Autumn has its amazing side– pumpkin flavored everything, being able to wear comfy sweatshirts, and even just being able to walk outside without sweating. Even though there is so much to enjoy about this beautiful time of the year, it is clear that it is also a time of strain on the body.
Not enough sleep, weather change, and stress can all come together to make for one nasty sickness. In light of this, here are a few things to keep in mind to help us all stay healthy this season.
Regardless of which season is approaching, it is important that you always drink water. Water makes up around 60 percent of the human adult body, meaning that without in-taking enough water, your body will end up shutting itself down from dehydration.
When this happens, it becomes hard to think, your lips get super chapped, and your skin becomes overly dry.
After asking some students about how they try to stay healthy, Shannon McGorty, a sophomore education student, said, “I don’t like the taste of water very much, but it’s important to be healthy, so I buy flavors for the water, so I make sure to get the daily recommended intake.”
So, even if making sure you have all that water everyday seems impossible, you can find a way to do it. The more water going into the body, the better the body will work.
Another easy way of keeping those germs away is by washing your hands. Although everyone should know that soap and water are always there to help, there are some people who do not believe in germs.
Sorry to be the one to point this out, but germs are everywhere. Please, for everyone’s sake, take the two minutes after the bathroom or before eating to make sure that all the germs are gone.
Like any other college campus, the levels of stress that Monmouth students face is through the roof. As a person stresses, their body can experience physical pain from the increased stress levels. Some examples include headaches or back pain.
If you feel this type of pain, and you know that the two exams and seven readings assigned for the next day are eating at you, take a breather and find something to do to clear your head. Activities that may help with this are doing yoga, taking a run, or simply watching an episode of Supernatural on a rainy day. Stress is a common way to weaken your immune system, so giving yourself time to relax is a simple way to fight off germs.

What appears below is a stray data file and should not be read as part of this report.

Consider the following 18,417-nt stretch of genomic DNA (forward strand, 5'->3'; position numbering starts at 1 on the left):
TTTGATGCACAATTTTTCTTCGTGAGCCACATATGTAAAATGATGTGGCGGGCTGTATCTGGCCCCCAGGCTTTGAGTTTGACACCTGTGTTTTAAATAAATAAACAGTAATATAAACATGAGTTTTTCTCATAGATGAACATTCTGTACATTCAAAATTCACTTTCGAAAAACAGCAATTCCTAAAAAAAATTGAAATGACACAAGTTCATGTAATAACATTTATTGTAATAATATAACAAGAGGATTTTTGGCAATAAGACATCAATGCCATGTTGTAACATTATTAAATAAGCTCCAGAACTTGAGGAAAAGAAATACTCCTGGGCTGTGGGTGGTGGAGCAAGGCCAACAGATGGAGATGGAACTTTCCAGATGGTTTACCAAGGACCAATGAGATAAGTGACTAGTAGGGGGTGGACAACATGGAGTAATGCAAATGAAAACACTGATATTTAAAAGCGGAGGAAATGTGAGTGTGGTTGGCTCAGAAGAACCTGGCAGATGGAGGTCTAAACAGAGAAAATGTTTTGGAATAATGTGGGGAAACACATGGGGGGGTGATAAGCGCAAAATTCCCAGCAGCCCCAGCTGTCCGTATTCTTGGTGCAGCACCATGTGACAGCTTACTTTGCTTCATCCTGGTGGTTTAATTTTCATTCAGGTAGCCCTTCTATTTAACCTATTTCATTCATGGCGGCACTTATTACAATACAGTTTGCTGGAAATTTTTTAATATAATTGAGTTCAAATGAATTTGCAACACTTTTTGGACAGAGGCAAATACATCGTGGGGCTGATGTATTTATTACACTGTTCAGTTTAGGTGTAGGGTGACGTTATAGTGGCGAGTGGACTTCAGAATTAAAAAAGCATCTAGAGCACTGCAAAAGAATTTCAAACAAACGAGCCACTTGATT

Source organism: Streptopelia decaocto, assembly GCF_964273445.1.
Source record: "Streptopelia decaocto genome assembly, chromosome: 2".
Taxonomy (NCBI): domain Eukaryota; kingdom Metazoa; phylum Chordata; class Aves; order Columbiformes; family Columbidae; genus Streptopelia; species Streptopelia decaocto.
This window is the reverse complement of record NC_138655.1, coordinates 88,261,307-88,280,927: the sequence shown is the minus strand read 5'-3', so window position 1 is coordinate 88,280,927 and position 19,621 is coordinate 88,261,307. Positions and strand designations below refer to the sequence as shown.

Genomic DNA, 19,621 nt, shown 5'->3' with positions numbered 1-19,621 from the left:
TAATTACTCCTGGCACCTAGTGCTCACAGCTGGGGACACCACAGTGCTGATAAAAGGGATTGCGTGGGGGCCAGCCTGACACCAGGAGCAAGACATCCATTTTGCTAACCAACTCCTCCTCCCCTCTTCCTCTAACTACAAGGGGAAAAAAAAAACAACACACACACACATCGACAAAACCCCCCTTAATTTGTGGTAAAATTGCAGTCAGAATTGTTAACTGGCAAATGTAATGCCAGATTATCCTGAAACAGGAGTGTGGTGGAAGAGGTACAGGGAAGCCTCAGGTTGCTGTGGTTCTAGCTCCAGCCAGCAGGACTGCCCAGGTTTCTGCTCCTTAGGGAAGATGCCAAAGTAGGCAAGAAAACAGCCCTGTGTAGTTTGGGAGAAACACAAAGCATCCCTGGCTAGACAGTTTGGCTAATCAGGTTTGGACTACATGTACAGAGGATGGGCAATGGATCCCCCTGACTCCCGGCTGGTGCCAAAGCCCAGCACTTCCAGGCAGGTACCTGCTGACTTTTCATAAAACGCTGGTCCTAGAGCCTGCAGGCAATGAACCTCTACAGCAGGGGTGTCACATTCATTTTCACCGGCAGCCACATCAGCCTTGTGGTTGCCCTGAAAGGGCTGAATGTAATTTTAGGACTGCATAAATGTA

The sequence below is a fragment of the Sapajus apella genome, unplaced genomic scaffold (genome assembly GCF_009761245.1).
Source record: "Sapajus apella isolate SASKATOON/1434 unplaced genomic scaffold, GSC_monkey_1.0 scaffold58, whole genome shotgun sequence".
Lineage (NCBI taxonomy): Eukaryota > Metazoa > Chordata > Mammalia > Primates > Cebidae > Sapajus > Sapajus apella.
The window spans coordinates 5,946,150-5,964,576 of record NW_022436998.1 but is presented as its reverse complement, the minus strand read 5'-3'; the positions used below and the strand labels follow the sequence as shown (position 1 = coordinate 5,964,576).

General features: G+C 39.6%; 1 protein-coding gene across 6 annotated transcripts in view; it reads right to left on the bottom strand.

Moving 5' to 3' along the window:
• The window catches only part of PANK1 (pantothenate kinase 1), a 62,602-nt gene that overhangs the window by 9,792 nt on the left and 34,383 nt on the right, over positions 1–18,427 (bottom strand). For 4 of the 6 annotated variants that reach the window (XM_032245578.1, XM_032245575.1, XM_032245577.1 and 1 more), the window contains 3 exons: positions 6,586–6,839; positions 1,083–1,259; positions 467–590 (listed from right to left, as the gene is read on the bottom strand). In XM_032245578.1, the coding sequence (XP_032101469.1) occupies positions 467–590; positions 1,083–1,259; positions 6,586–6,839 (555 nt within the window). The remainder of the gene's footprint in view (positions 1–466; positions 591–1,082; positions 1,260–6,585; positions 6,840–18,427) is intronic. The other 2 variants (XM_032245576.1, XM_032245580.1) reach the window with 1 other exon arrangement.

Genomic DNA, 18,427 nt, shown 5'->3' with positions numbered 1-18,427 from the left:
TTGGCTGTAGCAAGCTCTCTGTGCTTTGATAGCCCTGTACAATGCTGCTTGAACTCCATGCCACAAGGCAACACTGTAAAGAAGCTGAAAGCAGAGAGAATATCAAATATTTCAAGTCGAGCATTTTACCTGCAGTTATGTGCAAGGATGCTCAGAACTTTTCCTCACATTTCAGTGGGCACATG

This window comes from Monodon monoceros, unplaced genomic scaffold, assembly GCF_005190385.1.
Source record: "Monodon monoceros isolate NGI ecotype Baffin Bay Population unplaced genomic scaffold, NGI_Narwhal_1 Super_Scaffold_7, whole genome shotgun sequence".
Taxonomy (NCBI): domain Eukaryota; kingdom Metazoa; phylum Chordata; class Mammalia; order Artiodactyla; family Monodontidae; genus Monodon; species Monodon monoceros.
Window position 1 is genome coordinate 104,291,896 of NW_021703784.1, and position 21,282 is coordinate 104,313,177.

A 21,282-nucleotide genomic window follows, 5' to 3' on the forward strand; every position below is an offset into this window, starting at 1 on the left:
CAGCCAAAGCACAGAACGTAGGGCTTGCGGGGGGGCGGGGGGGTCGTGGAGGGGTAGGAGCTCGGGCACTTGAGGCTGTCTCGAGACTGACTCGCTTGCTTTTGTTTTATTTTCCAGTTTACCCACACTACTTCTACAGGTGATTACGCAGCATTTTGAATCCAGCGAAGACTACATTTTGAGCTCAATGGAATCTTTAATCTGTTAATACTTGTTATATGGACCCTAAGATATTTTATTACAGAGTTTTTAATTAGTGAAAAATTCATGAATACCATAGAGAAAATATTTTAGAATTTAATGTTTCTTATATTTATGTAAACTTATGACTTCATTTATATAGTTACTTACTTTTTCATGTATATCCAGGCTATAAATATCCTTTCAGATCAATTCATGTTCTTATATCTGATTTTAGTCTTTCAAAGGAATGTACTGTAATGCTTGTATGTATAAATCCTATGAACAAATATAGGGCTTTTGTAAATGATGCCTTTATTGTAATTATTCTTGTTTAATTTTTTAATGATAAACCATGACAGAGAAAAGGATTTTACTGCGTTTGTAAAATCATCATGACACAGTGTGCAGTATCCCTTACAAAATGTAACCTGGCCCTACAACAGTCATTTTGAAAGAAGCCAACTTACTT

Siobhan McLoughlin, a senior psychology student, said, “I took Yoga, Tai Chi, and I am now taking Pilates classes on campus. It relieves a lot of my stress, especially when feeling overworked.” There are times when a person needs that small break from the world, in order to keep themselves going.
What you eat also affects the way the body interacts with the change in season. Healthy eating is important to having a healthy body. This season, try to keep your sugar intake down. Yes, that means that saying no to the third frappuccino may be necessary.
Also, keep those fruits and vegetables in mind when you go food shopping or visit the dining hall. Sadly, living off of french fries and fried chicken may not the best for your body.
Easy things to do when it comes to being healthy in the fall: always keep a small bottle of hand sanitizer with you, as well as some tissues. Also, eliminate the habit of sharing of food and drinks, so that germs do not spread from one person to another.
In addition, vitamin C gummies are a lifesaver. Two gummies a day when the body starts to not feel good will help fight off those germs.
Another good option is treating yourself to an açaí snack from Playa Bowls. The superfruit is filled with antioxidants, which will give you a strong defense against pesky colds and the flu.
Kiameesha Evans, a specialist professor of health studies, also gave a few tips on how everyone, not just at Monmouth, can keep themselves as healthy as possible. Offering five main steps to take, Evans said, “Don’t skip breakfast, implement time management skills, get enough sleep/rest, say ‘no,’ and wash your hands.”
Overall, staying fueled and getting enough rest will keep you feeling strong, all season long.
While it can be very common this season, no one wants to be sick. Amid your hectic schedule, try to maintain a healthy lifestyle.
If becoming sick is inevitable, keep the germs to yourself; make sure to always block your coughs and sneezes in class.
If it reaches a point where you experience a fever, chills, or other symptoms of a serious illness, please visit the Health Center on campus for help.
PHOTO TAKEN by Jenna Puglisi